But when it comes to Facebook ads, you have incredible, easy-to-use tools to help you target specific messages to the very people who might be most receptive to them. It’s inexcusable to spend thousands of dollars on ads about Social Security that targets only people under 55.

Anyway, let’s move on to the candidates’ ads.

David Young, much like Reynolds, has a wide variety of ads that his campaign is running on Facebook. The most interesting ones are aimed at motivating the Republican base with messages and topics that aren’t being used in the TV commercials. Here’s one highlighting Young’s stance on immigration that uses language reminiscent of Trump on the topic. It is heavily targeted toward older Iowans, completely excluding anyone under 25:

The video itself isn’t much, but then most people probably don’t stop to watch it all:

Two other ads with a few hundred bucks behind them are also very clearly aimed at motivating the base. The targeting for these spots that include Nancy Pelosi are very interesting. Not a single woman under the age of 45 sees them, and overall it’s much more focused on men and older Iowans. These also are asking for money, which is something we’ll see in a number of ads moving forward.

Young also has a couple more issue-specific ads that look more like persuasion efforts. Here’s one that talks about his opposition to tariffs, targeted more to Iowans who would still be in the workforce:

And Young has one about the Veterans Crisis Hotline, also aimed more heavily at younger Iowans, perhaps targeted toward younger veterans who might use the service:

Young has a lot of other ads. I didn’t count every single one up, but I believe he has the largest number of unique Facebook ads of any Iowa candidate. There aren’t any with as big of ad runs as Hubbell or Reynolds, but he does have a lot of mid-size buys. Some of them, like Hubbell and Reynolds, are simply just putting an ad on Facebook that he’s already running on TV, many of which attack Axne. They’re not all perfect, as a couple of Young’s ads that are focused largely at seniors also target a decent number of younger Iowans.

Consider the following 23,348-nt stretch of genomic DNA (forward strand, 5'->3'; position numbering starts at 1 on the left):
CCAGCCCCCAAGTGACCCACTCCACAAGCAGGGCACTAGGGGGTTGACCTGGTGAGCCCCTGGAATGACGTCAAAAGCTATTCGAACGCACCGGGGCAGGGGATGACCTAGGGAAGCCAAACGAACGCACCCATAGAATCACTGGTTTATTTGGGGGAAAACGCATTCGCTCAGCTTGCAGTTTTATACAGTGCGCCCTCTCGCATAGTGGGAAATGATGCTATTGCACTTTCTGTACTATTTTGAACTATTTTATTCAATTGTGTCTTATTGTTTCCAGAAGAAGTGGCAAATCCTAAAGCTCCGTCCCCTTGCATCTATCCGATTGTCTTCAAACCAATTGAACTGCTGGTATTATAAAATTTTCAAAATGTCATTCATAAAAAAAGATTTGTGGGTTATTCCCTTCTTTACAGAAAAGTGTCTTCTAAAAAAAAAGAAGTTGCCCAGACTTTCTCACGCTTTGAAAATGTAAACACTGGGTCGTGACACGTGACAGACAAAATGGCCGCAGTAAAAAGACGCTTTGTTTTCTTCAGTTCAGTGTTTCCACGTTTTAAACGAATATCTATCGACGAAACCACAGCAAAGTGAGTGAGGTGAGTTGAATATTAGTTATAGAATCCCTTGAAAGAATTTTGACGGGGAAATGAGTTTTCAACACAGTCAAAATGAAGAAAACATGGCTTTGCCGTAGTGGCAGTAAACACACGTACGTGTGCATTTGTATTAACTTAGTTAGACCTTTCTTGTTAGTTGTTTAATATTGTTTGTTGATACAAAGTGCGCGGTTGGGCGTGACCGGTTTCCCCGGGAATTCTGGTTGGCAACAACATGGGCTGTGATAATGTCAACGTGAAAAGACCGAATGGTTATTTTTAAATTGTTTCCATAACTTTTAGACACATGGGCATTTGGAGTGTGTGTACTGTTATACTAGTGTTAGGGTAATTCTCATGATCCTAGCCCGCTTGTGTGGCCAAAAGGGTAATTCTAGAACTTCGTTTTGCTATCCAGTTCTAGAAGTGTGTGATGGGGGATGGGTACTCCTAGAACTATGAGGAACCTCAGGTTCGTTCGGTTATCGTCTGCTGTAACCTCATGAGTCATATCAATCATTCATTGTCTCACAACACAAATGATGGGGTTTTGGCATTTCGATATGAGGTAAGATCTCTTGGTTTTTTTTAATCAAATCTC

The state party is also running some spots on Facebook that knock Axne. Some of those, however, like the one we wrote about yesterday that attacks Axne for lobbying for better puppy mill laws, are so over-the-top that they can backfire.

On the other side of things, we’ll see in both Cindy Axne and Abby Finkenauer’s races that Democratic congressional Facebook ads are focused on two things: raising small dollar donations and pushing persuasion messaging.

Axne has a couple of smartly-targeted ads in the 3rd District. Her TV ad about fighting for full-day kindergarten is running on Facebook in one buy that’s limited to people about 35 and under, which would be the age of most people with kids about to enter kindergarten. She has another, smaller run of this ad targeted to a wider base of voters as well.

Axne is also running her TV ads on Facebook as a way to raise more money to keep them airing.

And she has some ads that look specifically targeted at the Democratic activist base (like this Koch Brothers one) as a way to fundraise online. Amusingly, this is almost the exact mirror image of Young’s ad about D.C. liberals trying to buy the seat.

Abby Finkenauer in Iowa’s 1st District takes a very similar approach as Axne: a mix of persuasion TV ads and fundraising appeals for Democratic small donors.

Finkenauer must have found a lot of success with this particular video in which she responds to Trump coming to Dubuque and attacking her at an official event with Rod Blum.

She’s run dozens of ads on it both in Iowa and around the country. That’s one of the interesting parts of Finkenauer’s online strategy: she’s pitching her candidacy to what I assume would be potential Democratic small-dollar donors nationwide to bring in money to flip this important seat.

Aside from those efforts, Finkenauer is also running videos of her TV ads, some of which are longer or shorter versions of what’s up on broadcast. She has several different versions of each that is targeted to varying audiences.

The big thing missing for Finkenauer and Axne – both DCCC-targeted races – is the lack of messaging to specific parts of the Democratic base that doesn’t always show up in midterms. There are ads targeted to Democrats, but it seems to be the Democrats who are already engaged and would consider donating money. What’s lacking is ads like Reynolds’ and Young’s that look to motivate the broader base.

There’s not much to report from Blum’s ads. He didn’t start running Facebook ads until August 16, which was just a handful of very small buys talking about 1st District debates. He finally started doing message ads on August 31, but didn’t really put much money behind anything. Only a single Facebook ad for Blum spends over $100, this one: